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CHRONOLOGY
And what does Archie do in A&E's miniseries?
A shamelessly Archieological episode guide.
" 'Supporting' character?  Hahahahahahaha ..."



(Click HERE if you want to skip the lengthy intro and go directly to the episodes.)


To adapt a literary work for the screen is always a challenge. For example, how would you film this line from the classic novel Robinson Crusoe?

"I found that all the ship's provisions were dry; and being well-disposed
to eat, I went to the bread room and filled my pockets with biscuits."

OK, you're probably thinking; what's so complicated about that? Well, nothing, intrinsically -- apart from the fact that it requires at least two sets and two scenes and numerous props which will likely cost a bundle of money, and apart from the fact that the mysteriously be-pocketed Mr. Crusoe had earlier told us he'd boarded the ship without clothes on.

My point (and I do have one) is that it is usually not possible -- or even desirable -- to stick to the absolute letter of a book when turning it into a film. Hard decisions must be made as to what to keep, what to jettison, and what to change, the overriding consideration of course being money. In the case of Mr. Midshipman Hornblower, producer Andrew Benson and director Andrew Grieve were faced with a novel that required a staggering amount of expenditure in terms of real ships, model ships, period costumes, props, stunts, and a frigate-load of actors. Owing to C. S. Forester's habit of using interchangeable human plot facilitators (his only fully developed character, per se, is Hornblower), the cast for the miniseries looked to be enormous -- even discounting the hundreds of extras. And as anyone who has ever seen Monty Python knows, a speaking part means an actor has to be paid 28 guineas! (Probably even more now, adjusting for inflation.) Faced with the prospect of forking out thousands of guineas to actors whose only lines may simply be "Aye, sir," Messrs. Benson and Grieve decided to consolidate and combine these many plot facilitators into a few strongly defined characters. It is due to this decision that Archie as we know and love him came into being.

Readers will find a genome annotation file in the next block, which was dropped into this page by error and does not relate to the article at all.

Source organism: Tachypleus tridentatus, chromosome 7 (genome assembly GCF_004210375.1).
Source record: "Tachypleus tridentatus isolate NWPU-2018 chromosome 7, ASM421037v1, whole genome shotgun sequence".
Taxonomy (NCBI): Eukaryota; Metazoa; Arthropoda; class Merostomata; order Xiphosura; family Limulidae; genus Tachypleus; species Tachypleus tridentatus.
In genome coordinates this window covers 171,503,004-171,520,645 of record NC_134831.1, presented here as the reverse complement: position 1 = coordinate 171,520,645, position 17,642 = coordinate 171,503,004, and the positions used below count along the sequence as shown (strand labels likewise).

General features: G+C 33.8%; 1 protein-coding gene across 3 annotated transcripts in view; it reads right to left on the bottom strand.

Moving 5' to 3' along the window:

In Mr. Midshipman Hornblower, there is a guy who has a "fit" in a jolly boat during an attack -- and he is such an important character that I can't even remember what his name is. We have already met the otherwise negligible "Midshipman Kennedy," who so far as I recall does not have a first name. "Ah-ha!" think Messrs. Benson and Grieve. "Why not combine the two? And why not have him show Hornblower around the ship? Why not give Hornblower a friend? And of course we'll need to give some background for that 'fit' ... We can give him Bracegirdle's scenes, too -- we'll promote Bracegirdle to 1st lieutenant and make him a mentor for Hornblower, so he won't mind -- And, hey, why not call Midshipman Kennedy 'Archie'?"

For the role of Archie Kennedy, Messrs. Benson and Grieve cast one Jamie Bamber, who had been out of drama school for a grand total of two weeks. It proved a wise choice -- so much so that Archie, who was originally only supposed to appear in Episode 1, ended up with a substantial role in five of the six films.

This proved a bit problematic, however, with Episodes 5 & 6 being based on the book Lt. Hornblower.  Horatio's "canon" best friend, whom we first meet in this book, is one William Bush.  How, then, would Archie fit in?  The problem seemed so insurmountable that back in his 1999 interview with A&E, Jamie Bamber gave the following answer when asked about continuing the role of Archie in further adventures: